It was partly sunny when we left Valdez, Alaska on our way up Thompson Pass. Wispy high clouds dampened our expectations for the day so we opted for ‘low-hanging fruit’ near the pass summit. I had never skied Valdez before and was excited to get out on a tour, up high to get a sense for the landscape. The eastern Chugach lives up to its reputation — huge.
More on that in a minute…
The tour also offered another chance for me to field test two layers from Black Diamond that I have been quickly wearing out (that way BD can’t ask for them back, though they are gear test loaners…): The Coefficient Hoody and First Light Jacket. I recently wrote a run-down of the BD Helio Collection, and the redesigned Coefficient and First Light compliment those offerings well. I have had a chance to ski with both layers for the last couple of months and they rock.
The coefficient hoody is a solid lightweight fleece mid-layer.
It has been around for a while but new material and slimmer fit make it a bit lighter and feel a bit more streamlined (plus they added thumb loops!). It is full zip, comfy, and light at only 300 grams. The low profile hood fits under a helmet well (though could be cut a bit higher on the neck). The ‘Polartec Power Dry’ fleece it a breathable weight for mountain travel that is not so warm that you sweat on the up, but still insulating enough to be useful on the down.
Many skiers have a drawer of mid-layers that offer different weights, collar designs, fits, and so on. The Coefficient is a stretchy, motion-minded offering, with a simple cut, and nice degree of insulation—it fits in the drawer quite well.
Coefficient Hoody specs
First Light Hoody
The First Light Hoody jacket is a packable, lightweight, synthetic jacket for ski touring and mountain travel that makes me smile. BD found the sweet spot for a minimal insulation layer here -– excellent on the skin track when its cold first thing in the morning, breathable but still warm on the descent, light and small in the pack, and cozy in the car on the way to the trailhead.
At 510 grams, the warmth-to-weight ratio of the First Light easily justifies its space in a pack. The cut is fairly slim, which makes it easy to fit under a shell, but hard to fit over too many layers. The design is ideal for on-the-move days, but is not your loose fitting barn jacket.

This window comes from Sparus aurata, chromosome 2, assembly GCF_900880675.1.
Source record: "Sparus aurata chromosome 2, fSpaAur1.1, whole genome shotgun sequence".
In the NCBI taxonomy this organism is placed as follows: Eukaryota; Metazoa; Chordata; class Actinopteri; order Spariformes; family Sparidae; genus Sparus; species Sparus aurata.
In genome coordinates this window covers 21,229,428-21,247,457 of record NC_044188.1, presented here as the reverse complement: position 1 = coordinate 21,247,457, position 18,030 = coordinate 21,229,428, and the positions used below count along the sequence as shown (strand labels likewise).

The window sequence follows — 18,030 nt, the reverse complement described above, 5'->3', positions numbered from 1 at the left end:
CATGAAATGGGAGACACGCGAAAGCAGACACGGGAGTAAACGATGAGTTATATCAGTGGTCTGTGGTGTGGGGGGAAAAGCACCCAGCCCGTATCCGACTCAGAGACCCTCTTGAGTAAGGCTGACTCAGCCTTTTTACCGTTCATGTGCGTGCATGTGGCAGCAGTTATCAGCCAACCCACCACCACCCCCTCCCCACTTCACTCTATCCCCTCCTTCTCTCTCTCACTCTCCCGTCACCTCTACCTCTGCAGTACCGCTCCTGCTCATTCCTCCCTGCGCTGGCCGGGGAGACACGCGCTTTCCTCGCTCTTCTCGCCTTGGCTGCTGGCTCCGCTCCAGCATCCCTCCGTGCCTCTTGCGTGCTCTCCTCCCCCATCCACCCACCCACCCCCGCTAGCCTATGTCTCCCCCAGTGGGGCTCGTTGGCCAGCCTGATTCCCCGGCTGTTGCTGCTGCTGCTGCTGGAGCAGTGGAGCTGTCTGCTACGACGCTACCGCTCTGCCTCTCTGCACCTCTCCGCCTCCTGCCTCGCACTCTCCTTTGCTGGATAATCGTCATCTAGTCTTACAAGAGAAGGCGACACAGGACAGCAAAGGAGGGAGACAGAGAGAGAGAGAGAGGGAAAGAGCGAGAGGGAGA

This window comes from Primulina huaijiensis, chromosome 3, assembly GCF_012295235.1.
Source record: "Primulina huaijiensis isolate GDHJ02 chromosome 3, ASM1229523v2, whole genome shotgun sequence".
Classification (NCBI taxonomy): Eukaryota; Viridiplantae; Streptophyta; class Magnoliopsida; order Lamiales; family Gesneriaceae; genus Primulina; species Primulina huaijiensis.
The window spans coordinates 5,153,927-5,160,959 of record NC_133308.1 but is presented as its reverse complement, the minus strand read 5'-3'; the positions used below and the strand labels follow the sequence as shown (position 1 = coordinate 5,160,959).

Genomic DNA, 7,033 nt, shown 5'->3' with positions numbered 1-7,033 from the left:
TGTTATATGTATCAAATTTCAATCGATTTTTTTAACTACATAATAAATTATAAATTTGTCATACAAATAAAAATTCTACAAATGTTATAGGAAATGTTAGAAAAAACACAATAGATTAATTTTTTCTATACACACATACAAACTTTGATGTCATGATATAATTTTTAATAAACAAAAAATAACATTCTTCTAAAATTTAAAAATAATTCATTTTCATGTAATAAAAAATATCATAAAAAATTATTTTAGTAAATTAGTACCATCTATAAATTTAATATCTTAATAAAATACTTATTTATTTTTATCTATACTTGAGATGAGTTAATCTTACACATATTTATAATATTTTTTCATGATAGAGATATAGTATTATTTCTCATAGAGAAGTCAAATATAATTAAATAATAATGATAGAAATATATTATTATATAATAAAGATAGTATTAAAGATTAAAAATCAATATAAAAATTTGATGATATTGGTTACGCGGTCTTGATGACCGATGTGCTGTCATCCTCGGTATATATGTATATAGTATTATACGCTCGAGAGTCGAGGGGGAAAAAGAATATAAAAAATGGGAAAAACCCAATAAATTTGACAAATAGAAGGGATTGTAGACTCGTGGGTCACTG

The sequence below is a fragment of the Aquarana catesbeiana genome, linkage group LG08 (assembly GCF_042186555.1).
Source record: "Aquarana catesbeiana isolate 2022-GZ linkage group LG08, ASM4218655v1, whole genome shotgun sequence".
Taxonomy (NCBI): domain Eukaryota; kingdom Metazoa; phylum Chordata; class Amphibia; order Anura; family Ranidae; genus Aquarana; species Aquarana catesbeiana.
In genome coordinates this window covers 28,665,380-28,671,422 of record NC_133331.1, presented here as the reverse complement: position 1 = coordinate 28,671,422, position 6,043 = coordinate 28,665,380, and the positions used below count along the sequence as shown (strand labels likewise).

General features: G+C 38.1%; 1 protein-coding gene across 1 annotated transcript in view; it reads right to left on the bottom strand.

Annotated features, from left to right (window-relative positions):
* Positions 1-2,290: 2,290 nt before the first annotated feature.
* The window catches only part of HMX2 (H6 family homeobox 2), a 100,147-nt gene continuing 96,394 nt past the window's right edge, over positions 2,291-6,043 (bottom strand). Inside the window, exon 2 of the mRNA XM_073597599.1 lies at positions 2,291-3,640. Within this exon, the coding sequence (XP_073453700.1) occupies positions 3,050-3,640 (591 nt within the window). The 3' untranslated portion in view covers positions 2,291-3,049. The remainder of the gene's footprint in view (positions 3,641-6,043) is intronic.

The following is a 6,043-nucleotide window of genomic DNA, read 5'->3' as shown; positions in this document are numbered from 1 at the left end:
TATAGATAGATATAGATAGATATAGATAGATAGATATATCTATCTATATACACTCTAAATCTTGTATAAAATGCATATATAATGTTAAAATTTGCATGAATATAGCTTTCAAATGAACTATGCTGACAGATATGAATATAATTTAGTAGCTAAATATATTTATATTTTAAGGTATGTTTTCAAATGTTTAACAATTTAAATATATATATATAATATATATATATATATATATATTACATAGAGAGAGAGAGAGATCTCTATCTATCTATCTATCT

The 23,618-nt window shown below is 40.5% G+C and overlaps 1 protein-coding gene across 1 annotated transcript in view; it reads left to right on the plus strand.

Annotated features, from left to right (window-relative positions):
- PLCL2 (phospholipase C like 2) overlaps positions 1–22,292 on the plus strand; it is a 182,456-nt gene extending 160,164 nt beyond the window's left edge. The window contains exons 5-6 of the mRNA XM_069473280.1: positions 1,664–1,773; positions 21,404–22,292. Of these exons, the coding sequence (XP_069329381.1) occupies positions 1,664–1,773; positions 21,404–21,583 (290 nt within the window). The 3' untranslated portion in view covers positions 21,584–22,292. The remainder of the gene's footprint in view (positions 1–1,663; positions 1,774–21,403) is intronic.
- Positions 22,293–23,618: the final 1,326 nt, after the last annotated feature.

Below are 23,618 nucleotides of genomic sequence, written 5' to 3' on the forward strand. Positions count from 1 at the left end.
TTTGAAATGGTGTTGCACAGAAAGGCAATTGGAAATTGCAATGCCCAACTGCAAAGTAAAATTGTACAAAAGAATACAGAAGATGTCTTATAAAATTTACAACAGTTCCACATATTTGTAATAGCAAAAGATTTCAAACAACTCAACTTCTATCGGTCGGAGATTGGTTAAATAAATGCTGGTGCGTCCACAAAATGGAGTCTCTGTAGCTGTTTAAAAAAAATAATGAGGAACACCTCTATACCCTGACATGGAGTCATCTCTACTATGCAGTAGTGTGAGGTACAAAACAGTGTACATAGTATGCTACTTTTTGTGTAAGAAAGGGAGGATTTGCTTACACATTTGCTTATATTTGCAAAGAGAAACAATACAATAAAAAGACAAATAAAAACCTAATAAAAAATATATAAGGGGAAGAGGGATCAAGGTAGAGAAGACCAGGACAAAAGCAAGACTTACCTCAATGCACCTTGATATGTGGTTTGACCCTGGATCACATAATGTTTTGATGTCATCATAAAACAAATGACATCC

First Light Hoody
Our tour on Thompson pass was cut short by flat light and wind effected snow, but was an introduction to a skiers’ paradise: endless peaks, spines, chutes, and faces abound in every direction. Fields of mellow pow blanket the lower stretches of the mountains, and then each peak in the range seems to pop up for an impressive final push into the horizon.
We took a mellow slope up to a ridge about 1800 ft above the road. The wispy clouds gave way to overcast fuzz. Wind took aim at the snow and turned it punchy and variable, but the ski down was still unreal — the toothed horizon in the distance showcasing endless possibilities. Guess I’ll have to head back soon (our quick one-run pass tour was enough to convince us to book an airbnb on the car ride back to town, all set for a proper trip next month).
I accidentally went ice climbing instead of skiing most of the weekend (the Valdez Ice Fest was our excuse to head that way – it was a lot of fun!) and both the Coefficient and First Light did well as climbing layers too. I know the rest of the ski season these will be heavily used, and when I head back to Valdez they will be with me.
(WildSnow blogger Dr. Alex Lee lives in Anchorage, Alaska. He is a professor at Alaska Pacific University, or, at least he’s that when he’s not skiing. He recently attended a press trip hosted by Black Diamond, this post covers gear BD provided for review.)
Dr. Alex Lee lives in Anchorage, Alaska. Alex is a professor at Alaska Pacific University, teaching philosophy and environmental studies. He also works as a sometimes guide, naturalist, writer, and photographer.